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Illustration: Aïda Amer/Axios

Small is the new big when it comes to social networking, with a number of startups and established players seeking to cater to people that want to share photos, messages and other information — but only with a tight-knit group of friends or family.

Driving the news: Monday marked the official launch of Cocoon, an app from two former Facebook employees. It aims to create a new sort of sharing experience for close family and friends.

  • Facebook confirms it has developed a prototype app that allows people to quickly share a photo in individual messages to a number of close friends. (The company says it has yet to decide whether to launch such an app, adding is not testing the prototype internally or externally.) Since last year, Facebook has been signaling an increased focus on features that let close friends stay in touch.
  • Instagram, also owned by Facebook, last month introduced Threads, which it bills as a "camera-first messaging app" for sharing with an intimate circle. Instagram also has a feature for sharing stories only with close friends.

Why it matters: Sharing information within tightly knit groups could lead to a friendlier social experience. (Without proper protections, it could lead to a false sense of security, though.)

While big social networks like Facebook and Twitter allow people to have hundreds of connections or more, researchers say that's not really how human social relationships evolved.

  • The so-called Dunbar number suggests that most people are capable of maintaining only about 150 connections at most.

A number of investors seem open to the idea of more tightly curated sharing, with Lerer Hippeau, Y Combinator, Susa, Norwest, Advancit, Foundation Capital, iNovia, Shrug, and SV Angel all contributing to a $3 million seed round for Cocoon that closed in May.

Yes, but: Others, including Path, have tried this, um, path before — with limited success at best.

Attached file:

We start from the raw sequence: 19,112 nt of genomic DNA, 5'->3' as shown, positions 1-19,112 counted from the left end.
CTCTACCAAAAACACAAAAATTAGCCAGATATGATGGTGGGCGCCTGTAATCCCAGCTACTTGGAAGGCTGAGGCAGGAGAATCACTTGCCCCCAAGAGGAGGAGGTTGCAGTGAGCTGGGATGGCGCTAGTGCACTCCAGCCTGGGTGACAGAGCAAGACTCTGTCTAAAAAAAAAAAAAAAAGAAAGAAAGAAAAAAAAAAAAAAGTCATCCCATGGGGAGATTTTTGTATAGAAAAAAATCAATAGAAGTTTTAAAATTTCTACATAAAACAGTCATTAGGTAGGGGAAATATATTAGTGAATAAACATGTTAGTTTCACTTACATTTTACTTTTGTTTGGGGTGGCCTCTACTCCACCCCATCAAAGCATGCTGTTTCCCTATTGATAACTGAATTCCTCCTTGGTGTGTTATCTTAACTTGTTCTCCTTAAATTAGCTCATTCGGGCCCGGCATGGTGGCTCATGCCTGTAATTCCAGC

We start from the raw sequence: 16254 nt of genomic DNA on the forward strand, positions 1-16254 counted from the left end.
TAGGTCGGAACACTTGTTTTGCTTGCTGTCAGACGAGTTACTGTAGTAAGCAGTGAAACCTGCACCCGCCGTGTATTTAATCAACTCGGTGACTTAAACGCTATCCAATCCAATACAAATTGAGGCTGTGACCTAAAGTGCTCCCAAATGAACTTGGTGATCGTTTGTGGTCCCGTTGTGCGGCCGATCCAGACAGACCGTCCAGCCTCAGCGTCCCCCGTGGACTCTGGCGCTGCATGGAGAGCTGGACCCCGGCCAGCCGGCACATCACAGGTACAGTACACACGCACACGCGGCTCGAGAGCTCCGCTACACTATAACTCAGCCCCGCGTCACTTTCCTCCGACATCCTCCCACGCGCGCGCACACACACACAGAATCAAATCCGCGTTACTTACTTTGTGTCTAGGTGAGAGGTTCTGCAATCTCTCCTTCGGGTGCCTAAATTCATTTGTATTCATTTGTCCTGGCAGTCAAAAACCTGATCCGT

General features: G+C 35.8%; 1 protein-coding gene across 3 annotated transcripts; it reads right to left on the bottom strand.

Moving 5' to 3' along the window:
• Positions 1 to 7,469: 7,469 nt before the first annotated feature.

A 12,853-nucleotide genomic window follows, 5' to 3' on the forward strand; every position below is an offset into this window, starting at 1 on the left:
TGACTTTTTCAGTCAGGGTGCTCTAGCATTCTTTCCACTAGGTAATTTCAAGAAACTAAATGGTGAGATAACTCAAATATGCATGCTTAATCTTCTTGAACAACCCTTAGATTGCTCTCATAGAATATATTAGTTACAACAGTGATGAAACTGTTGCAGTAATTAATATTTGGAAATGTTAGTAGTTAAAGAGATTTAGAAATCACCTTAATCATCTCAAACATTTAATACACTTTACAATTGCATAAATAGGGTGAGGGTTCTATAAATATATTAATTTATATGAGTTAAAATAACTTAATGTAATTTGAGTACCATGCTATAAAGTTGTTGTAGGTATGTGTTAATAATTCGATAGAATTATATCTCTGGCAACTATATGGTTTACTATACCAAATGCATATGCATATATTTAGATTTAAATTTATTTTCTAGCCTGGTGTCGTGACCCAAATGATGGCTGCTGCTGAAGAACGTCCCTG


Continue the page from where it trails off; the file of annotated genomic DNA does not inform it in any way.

What they're saying: In an interview, Cocoon co-founders Sachin Monga and Alex Cornell say they aren't really trying to create a different kind of social network, but rather improve upon the real world ways that families and chosen families stay in touch: weekly phone calls, multiple text message threads and shared photos.

  • The pair have been working on the project since leaving Facebook last year, having tested the app with a few dozen families in recent months.

Details: For now, Cocoon is a free service, and available only for iOS, though an Android app is at the top of the company's to-do list. Also, for now, people can only be in a single group, or Cocoon, but that will change over time as well.

  • Longer term, the pair hope they can create a service people would pay to subscribe to.
  • "Even if we wanted to we couldn’t do an ads business — the model itself would preclude that," said Cornell, Cocoon's chief design officer and a co-founder of UberConference.

Fun fact: You may never have heard of Cornell, but you have probably heard his voice. He sings the infamous, twangy "I'm on hold" song that greets the first participant on an UberConference call.

  • "Unfortunately, no matter what good I ever do in life," he says, he will be known for creating that music.

Go deeper: Social media reconsiders its relationship with the truth

Go deeper

USAID chief tests positive for coronavirus

An Air Force cargo jet delivers USAID supplies to Russia earlier this year. Photo: Mikhail Metzel/TASS via Getty Images

The acting administrator of the United States Agency for International Development informed senior staff Wednesday he has tested positive for coronavirus, two sources familiar with the call tell Axios.

Why it matters: John Barsa, who staffers say rarely wears a mask in their office, is the latest in a series of senior administration officials to contract the virus. His positive diagnosis comes amid broader turmoil at the agency following the election.

Bryan Walsh, author of Future
5 hours ago - Health

COVID-19 shows a bright future for vaccines

Illustration: Annelise Capossela/Axios

Promising results from COVID-19 vaccine trials offer hope not just that the pandemic could be ended sooner than expected, but that medicine itself may have a powerful new weapon.

Why it matters: Vaccines are, in the words of one expert, "the single most life-saving innovation ever," but progress had slowed in recent years. New gene-based technology that sped the arrival of the COVID vaccine will boost the overall field, and could even extend to mass killers like cancer.

7 hours ago - Health

Beware a Thanksgiving mirage

Illustration: Sarah Grillo/Axios

Don't be surprised if COVID metrics plunge over the next few days, only to spike next week.

Why it matters: The COVID Tracking Project warns of a "double-weekend pattern" on Thanksgiving — where the usual weekend backlog of data is tacked on to a holiday.